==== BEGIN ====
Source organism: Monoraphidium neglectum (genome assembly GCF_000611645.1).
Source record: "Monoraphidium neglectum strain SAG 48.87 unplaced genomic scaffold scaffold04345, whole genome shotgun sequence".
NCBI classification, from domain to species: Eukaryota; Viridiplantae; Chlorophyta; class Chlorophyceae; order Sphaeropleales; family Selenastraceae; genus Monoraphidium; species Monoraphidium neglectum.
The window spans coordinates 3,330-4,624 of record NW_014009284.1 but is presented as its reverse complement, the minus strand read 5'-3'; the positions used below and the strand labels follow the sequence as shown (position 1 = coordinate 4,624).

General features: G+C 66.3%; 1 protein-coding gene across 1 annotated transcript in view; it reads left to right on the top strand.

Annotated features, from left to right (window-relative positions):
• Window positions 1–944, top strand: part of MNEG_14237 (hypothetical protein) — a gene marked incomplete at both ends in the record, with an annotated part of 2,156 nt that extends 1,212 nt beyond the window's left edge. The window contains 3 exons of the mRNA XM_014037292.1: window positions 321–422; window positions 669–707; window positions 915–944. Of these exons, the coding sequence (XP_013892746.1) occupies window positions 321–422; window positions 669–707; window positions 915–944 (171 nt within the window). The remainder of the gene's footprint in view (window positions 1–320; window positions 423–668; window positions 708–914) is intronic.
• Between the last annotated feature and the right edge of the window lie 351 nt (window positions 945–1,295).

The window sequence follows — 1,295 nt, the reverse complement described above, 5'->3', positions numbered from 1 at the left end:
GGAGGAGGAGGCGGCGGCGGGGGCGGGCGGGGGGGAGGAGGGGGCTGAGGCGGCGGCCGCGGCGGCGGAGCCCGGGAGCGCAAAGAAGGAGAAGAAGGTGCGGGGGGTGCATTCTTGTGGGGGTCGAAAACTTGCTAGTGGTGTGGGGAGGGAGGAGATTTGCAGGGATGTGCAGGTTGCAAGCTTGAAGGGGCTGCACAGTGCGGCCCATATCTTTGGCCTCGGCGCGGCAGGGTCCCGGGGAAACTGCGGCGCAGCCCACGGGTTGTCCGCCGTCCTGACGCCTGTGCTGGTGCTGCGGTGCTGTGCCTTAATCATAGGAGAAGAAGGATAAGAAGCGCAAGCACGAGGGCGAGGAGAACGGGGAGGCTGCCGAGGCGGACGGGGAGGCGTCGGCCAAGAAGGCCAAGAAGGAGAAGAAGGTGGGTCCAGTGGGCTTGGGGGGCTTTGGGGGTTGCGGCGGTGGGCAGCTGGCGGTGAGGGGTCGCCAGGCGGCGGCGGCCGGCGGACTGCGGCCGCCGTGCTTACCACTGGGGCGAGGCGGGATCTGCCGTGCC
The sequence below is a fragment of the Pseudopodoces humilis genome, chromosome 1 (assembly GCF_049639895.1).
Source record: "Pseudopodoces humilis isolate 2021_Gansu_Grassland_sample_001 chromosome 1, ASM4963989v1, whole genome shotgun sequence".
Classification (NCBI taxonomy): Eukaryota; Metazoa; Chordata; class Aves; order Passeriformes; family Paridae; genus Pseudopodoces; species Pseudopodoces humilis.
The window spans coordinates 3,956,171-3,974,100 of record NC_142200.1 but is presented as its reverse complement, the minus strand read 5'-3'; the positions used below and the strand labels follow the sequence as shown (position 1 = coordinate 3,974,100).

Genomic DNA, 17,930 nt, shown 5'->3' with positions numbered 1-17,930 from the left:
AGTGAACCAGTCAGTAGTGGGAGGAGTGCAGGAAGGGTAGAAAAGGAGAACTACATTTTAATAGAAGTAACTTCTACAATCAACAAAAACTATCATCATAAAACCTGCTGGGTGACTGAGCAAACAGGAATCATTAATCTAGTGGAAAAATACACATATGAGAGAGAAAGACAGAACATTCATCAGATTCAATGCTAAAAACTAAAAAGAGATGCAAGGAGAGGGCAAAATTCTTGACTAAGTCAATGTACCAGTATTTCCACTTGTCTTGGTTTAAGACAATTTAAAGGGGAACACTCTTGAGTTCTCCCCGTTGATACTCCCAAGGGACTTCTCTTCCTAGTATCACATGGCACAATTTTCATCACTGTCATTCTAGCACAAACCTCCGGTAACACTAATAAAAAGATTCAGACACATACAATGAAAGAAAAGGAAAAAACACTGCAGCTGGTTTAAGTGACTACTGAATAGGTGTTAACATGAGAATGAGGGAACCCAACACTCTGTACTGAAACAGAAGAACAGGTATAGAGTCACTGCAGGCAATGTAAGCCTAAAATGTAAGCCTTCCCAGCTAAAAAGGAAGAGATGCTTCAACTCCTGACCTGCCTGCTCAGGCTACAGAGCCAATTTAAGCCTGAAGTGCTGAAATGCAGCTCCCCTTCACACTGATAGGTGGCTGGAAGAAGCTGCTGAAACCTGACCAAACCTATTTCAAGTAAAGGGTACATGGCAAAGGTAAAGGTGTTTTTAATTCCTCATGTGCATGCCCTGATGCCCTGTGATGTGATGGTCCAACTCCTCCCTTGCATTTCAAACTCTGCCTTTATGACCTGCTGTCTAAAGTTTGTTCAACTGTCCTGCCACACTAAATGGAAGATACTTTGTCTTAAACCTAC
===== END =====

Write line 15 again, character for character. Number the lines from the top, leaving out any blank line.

Genomic DNA, 17,930 nt, shown 5'->3' with positions numbered 1-17,930 from the left: